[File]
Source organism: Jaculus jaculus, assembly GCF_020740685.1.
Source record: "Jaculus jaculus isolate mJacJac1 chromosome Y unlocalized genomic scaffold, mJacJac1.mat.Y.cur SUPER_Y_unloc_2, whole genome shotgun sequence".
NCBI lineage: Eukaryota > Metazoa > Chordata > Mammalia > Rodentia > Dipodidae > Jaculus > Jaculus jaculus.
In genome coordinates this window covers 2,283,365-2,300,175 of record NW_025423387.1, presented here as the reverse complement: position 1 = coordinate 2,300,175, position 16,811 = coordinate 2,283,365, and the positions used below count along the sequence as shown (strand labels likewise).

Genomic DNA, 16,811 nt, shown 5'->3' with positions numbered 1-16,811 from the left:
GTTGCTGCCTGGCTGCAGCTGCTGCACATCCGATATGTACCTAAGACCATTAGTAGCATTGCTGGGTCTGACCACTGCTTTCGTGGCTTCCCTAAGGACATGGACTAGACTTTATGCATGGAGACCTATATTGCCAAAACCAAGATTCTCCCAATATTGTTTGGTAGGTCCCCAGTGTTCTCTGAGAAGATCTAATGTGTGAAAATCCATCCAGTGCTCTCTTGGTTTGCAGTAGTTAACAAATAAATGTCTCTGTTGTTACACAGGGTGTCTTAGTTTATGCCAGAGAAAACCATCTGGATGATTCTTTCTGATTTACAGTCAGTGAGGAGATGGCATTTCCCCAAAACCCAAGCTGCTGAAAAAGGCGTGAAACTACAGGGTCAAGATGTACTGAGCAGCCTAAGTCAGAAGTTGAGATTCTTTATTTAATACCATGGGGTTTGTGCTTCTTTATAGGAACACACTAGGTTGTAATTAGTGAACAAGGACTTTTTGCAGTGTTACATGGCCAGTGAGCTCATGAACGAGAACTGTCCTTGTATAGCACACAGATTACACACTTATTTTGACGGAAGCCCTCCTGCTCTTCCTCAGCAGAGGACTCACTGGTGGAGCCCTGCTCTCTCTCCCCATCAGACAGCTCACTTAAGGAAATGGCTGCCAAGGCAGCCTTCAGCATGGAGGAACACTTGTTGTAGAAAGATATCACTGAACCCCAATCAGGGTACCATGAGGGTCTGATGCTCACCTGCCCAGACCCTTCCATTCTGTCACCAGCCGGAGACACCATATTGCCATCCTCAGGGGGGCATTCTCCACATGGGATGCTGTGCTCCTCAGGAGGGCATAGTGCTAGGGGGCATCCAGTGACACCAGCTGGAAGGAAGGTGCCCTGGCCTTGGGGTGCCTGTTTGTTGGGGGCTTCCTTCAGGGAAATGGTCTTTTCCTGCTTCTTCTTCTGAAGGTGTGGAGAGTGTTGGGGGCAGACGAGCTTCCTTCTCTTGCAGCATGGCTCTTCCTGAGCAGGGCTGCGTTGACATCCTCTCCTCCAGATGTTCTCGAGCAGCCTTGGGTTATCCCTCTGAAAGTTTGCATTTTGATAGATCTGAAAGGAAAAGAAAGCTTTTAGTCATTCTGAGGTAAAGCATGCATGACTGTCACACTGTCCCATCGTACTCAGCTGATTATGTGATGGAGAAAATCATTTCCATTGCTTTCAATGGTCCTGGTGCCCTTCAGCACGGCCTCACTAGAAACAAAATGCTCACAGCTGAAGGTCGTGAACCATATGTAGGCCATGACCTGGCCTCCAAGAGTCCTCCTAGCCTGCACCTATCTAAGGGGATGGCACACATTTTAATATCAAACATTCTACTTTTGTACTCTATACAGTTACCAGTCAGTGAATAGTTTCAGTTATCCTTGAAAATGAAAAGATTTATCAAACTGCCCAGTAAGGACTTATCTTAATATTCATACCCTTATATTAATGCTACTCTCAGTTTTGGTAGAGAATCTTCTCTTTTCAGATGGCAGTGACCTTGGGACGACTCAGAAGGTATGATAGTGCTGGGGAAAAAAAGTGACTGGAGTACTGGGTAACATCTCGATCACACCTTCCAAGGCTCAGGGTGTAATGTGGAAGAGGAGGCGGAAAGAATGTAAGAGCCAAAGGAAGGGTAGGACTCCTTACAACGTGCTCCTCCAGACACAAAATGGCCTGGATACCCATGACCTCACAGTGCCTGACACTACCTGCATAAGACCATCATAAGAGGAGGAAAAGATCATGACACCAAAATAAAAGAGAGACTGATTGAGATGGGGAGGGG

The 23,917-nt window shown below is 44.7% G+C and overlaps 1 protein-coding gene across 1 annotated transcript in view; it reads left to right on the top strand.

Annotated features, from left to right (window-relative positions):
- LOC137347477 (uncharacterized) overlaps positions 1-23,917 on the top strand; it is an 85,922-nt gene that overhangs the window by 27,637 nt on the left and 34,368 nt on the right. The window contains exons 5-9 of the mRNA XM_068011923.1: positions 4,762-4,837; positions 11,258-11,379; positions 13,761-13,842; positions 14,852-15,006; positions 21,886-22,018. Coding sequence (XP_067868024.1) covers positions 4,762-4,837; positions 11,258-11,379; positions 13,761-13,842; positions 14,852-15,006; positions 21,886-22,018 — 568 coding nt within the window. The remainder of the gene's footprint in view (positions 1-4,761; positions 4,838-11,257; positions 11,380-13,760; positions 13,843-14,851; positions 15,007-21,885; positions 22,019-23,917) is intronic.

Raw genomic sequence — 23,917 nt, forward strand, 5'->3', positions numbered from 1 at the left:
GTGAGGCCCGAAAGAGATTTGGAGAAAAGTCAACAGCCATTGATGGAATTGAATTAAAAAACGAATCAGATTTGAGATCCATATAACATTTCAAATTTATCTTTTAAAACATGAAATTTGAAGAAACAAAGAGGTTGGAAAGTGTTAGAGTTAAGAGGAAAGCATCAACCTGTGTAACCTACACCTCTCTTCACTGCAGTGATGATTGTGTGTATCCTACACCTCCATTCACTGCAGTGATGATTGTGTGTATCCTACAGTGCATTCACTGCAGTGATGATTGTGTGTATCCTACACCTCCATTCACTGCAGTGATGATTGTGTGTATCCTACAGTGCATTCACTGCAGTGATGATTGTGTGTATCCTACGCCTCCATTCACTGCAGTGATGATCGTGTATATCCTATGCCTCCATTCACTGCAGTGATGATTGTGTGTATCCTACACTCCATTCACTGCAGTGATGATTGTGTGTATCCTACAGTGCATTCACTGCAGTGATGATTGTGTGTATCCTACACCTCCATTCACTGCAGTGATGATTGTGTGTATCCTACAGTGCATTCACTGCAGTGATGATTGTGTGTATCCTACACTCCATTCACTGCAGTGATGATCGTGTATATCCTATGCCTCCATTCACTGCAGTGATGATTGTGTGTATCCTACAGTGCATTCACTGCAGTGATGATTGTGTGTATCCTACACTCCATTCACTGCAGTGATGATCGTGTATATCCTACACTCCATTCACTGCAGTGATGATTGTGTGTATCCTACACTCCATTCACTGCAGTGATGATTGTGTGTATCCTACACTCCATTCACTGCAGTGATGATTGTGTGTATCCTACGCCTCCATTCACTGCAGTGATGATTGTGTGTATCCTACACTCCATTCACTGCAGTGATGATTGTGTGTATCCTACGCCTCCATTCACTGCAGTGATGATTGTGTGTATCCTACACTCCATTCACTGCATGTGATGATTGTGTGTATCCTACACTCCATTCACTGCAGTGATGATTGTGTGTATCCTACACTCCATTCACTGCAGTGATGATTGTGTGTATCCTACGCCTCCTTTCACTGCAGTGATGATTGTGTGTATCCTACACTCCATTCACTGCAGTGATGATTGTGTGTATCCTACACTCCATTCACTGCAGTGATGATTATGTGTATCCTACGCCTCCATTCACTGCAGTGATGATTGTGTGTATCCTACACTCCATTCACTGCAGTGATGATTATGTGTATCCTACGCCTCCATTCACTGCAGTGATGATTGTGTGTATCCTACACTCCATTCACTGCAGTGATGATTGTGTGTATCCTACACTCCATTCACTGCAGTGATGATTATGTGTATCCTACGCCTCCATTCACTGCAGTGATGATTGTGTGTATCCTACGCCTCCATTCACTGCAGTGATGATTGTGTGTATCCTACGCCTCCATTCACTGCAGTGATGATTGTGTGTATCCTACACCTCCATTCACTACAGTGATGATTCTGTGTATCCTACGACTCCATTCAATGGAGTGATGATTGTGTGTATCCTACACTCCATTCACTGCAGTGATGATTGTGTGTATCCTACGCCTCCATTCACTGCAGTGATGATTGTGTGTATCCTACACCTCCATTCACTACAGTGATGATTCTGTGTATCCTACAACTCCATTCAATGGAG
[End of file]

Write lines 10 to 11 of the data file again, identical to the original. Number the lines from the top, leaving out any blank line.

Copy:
Raw genomic sequence — 23,917 nt, forward strand, 5'->3', positions numbered from 1 at the left:
GTGAGGCCCGAAAGAGATTTGGAGAAAAGTCAACAGCCATTGATGGAATTGAATTAAAAAACGAATCAGATTTGAGATCCATATAACATTTCAAATTTATCTTTTAAAACATGAAATTTGAAGAAACAAAGAGGTTGGAAAGTGTTAGAGTTAAGAGGAAAGCATCAACCTGTGTAACCTACACCTCTCTTCACTGCAGTGATGATTGTGTGTATCCTACACCTCCATTCACTGCAGTGATGATTGTGTGTATCCTACAGTGCATTCACTGCAGTGATGATTGTGTGTATCCTACACCTCCATTCACTGCAGTGATGATTGTGTGTATCCTACAGTGCATTCACTGCAGTGATGATTGTGTGTATCCTACGCCTCCATTCACTGCAGTGATGATCGTGTATATCCTATGCCTCCATTCACTGCAGTGATGATTGTGTGTATCCTACACTCCATTCACTGCAGTGATGATTGTGTGTATCCTACAGTGCATTCACTGCAGTGATGATTGTGTGTATCCTACACCTCCATTCACTGCAGTGATGATTGTGTGTATCCTACAGTGCATTCACTGCAGTGATGATTGTGTGTATCCTACACTCCATTCACTGCAGTGATGATCGTGTATATCCTATGCCTCCATTCACTGCAGTGATGATTGTGTGTATCCTACAGTGCATTCACTGCAGTGATGATTGTGTGTATCCTACACTCCATTCACTGCAGTGATGATCGTGTATATCCTACACTCCATTCACTGCAGTGATGATTGTGTGTATCCTACACTCCATTCACTGCAGTGATGATTGTGTGTATCCTACACTCCATTCACTGCAGTGATGATTGTGTGTATCCTACGCCTCCATTCACTGCAGTGATGATTGTGTGTATCCTACACTCCATTCACTGCAGTGATGATTGTGTGTATCCTACGCCTCCATTCACTGCAGTGATGATTGTGTGTATCCTACACTCCATTCACTGCATGTGATGATTGTGTGTATCCTACACTCCATTCACTGCAGTGATGATTGTGTGTATCCTACACTCCATTCACTGCAGTGATGATTGTGTGTATCCTACGCCTCCTTTCACTGCAGTGATGATTGTGTGTATCCTACACTCCATTCACTGCAGTGATGATTGTGTGTATCCTACACTCCATTCACTGCAGTGATGATTATGTGTATCCTACGCCTCCATTCACTGCAGTGATGATTGTGTGTATCCTACACTCCATTCACTGCAGTGATGATTATGTGTATCCTACGCCTCCATTCACTGCAGTGATGATTGTGTGTATCCTACACTCCATTCACTGCAGTGATGATTGTGTGTATCCTACACTCCATTCACTGCAGTGATGATTATGTGTATCCTACGCCTCCATTCACTGCAGTGATGATTGTGTGTATCCTACGCCTCCATTCACTGCAGTGATGATTGTGTGTATCCTACGCCTCCATTCACTGCAGTGATGATTGTGTGTATCCTACACCTCCATTCACTACAGTGATGATTCTGTGTATCCTACGACTCCATTCAATGGAGTGATGATTGTGTGTATCCTACACTCCATTCACTGCAGTGATGATTGTGTGTATCCTACGCCTCCATTCACTGCAGTGATGATTGTGTGTATCCTACACCTCCATTCACTACAGTGATGATTCTGTGTATCCTACAACTCCATTCAATGGAG